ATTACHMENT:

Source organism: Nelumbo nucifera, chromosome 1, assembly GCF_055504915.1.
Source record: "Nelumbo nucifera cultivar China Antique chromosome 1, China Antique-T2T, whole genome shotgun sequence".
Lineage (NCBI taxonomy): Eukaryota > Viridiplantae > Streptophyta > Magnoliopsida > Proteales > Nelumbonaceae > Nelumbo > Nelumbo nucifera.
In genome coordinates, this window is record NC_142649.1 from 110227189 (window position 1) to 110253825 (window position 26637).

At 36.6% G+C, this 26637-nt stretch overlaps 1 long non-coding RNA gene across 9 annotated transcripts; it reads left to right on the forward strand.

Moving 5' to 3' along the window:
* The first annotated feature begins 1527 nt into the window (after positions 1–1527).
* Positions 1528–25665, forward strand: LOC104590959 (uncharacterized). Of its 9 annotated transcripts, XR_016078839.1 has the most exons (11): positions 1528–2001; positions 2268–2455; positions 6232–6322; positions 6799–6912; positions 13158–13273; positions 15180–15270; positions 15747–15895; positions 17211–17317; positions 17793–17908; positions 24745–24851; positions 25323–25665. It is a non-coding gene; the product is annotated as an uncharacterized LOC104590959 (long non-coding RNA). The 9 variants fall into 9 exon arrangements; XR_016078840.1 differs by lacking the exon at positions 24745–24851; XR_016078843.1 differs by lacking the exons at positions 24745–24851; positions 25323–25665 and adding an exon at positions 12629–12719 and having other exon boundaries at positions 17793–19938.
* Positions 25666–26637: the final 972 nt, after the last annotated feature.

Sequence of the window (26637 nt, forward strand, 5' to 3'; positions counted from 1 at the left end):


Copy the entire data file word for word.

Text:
Source organism: Nelumbo nucifera, chromosome 1, assembly GCF_055504915.1.
Source record: "Nelumbo nucifera cultivar China Antique chromosome 1, China Antique-T2T, whole genome shotgun sequence".
Lineage (NCBI taxonomy): Eukaryota > Viridiplantae > Streptophyta > Magnoliopsida > Proteales > Nelumbonaceae > Nelumbo > Nelumbo nucifera.
In genome coordinates, this window is record NC_142649.1 from 110227189 (window position 1) to 110253825 (window position 26637).

At 36.6% G+C, this 26637-nt stretch overlaps 1 long non-coding RNA gene across 9 annotated transcripts; it reads left to right on the forward strand.

Moving 5' to 3' along the window:
* The first annotated feature begins 1527 nt into the window (after positions 1–1527).
* Positions 1528–25665, forward strand: LOC104590959 (uncharacterized). Of its 9 annotated transcripts, XR_016078839.1 has the most exons (11): positions 1528–2001; positions 2268–2455; positions 6232–6322; positions 6799–6912; positions 13158–13273; positions 15180–15270; positions 15747–15895; positions 17211–17317; positions 17793–17908; positions 24745–24851; positions 25323–25665. It is a non-coding gene; the product is annotated as an uncharacterized LOC104590959 (long non-coding RNA). The 9 variants fall into 9 exon arrangements; XR_016078840.1 differs by lacking the exon at positions 24745–24851; XR_016078843.1 differs by lacking the exons at positions 24745–24851; positions 25323–25665 and adding an exon at positions 12629–12719 and having other exon boundaries at positions 17793–19938.
* Positions 25666–26637: the final 972 nt, after the last annotated feature.

Sequence of the window (26637 nt, forward strand, 5' to 3'; positions counted from 1 at the left end):